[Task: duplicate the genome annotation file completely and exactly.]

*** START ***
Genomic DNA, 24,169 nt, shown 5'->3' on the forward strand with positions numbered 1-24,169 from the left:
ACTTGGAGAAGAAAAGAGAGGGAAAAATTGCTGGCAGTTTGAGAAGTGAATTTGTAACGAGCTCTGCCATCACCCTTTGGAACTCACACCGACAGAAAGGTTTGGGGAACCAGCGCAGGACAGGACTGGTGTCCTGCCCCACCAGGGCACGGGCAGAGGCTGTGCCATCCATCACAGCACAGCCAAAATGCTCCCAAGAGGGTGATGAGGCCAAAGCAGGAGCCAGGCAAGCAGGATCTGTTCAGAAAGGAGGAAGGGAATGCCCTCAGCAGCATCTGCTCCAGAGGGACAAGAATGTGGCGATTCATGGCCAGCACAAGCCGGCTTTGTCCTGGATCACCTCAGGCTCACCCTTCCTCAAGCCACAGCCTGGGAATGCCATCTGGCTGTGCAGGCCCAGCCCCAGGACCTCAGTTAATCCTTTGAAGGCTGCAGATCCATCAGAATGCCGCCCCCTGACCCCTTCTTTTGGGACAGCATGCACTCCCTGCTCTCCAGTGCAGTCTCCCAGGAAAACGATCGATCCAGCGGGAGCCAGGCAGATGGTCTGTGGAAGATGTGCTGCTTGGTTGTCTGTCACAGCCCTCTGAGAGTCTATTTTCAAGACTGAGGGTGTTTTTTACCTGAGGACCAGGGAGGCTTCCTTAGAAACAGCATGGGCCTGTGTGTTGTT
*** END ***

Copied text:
Genomic DNA, 24,169 nt, shown 5'->3' on the forward strand with positions numbered 1-24,169 from the left:
ACTTGGAGAAGAAAAGAGAGGGAAAAATTGCTGGCAGTTTGAGAAGTGAATTTGTAACGAGCTCTGCCATCACCCTTTGGAACTCACACCGACAGAAAGGTTTGGGGAACCAGCGCAGGACAGGACTGGTGTCCTGCCCCACCAGGGCACGGGCAGAGGCTGTGCCATCCATCACAGCACAGCCAAAATGCTCCCAAGAGGGTGATGAGGCCAAAGCAGGAGCCAGGCAAGCAGGATCTGTTCAGAAAGGAGGAAGGGAATGCCCTCAGCAGCATCTGCTCCAGAGGGACAAGAATGTGGCGATTCATGGCCAGCACAAGCCGGCTTTGTCCTGGATCACCTCAGGCTCACCCTTCCTCAAGCCACAGCCTGGGAATGCCATCTGGCTGTGCAGGCCCAGCCCCAGGACCTCAGTTAATCCTTTGAAGGCTGCAGATCCATCAGAATGCCGCCCCCTGACCCCTTCTTTTGGGACAGCATGCACTCCCTGCTCTCCAGTGCAGTCTCCCAGGAAAACGATCGATCCAGCGGGAGCCAGGCAGATGGTCTGTGGAAGATGTGCTGCTTGGTTGTCTGTCACAGCCCTCTGAGAGTCTATTTTCAAGACTGAGGGTGTTTTTTACCTGAGGACCAGGGAGGCTTCCTTAGAAACAGCATGGGCCTGTGTGTTGTT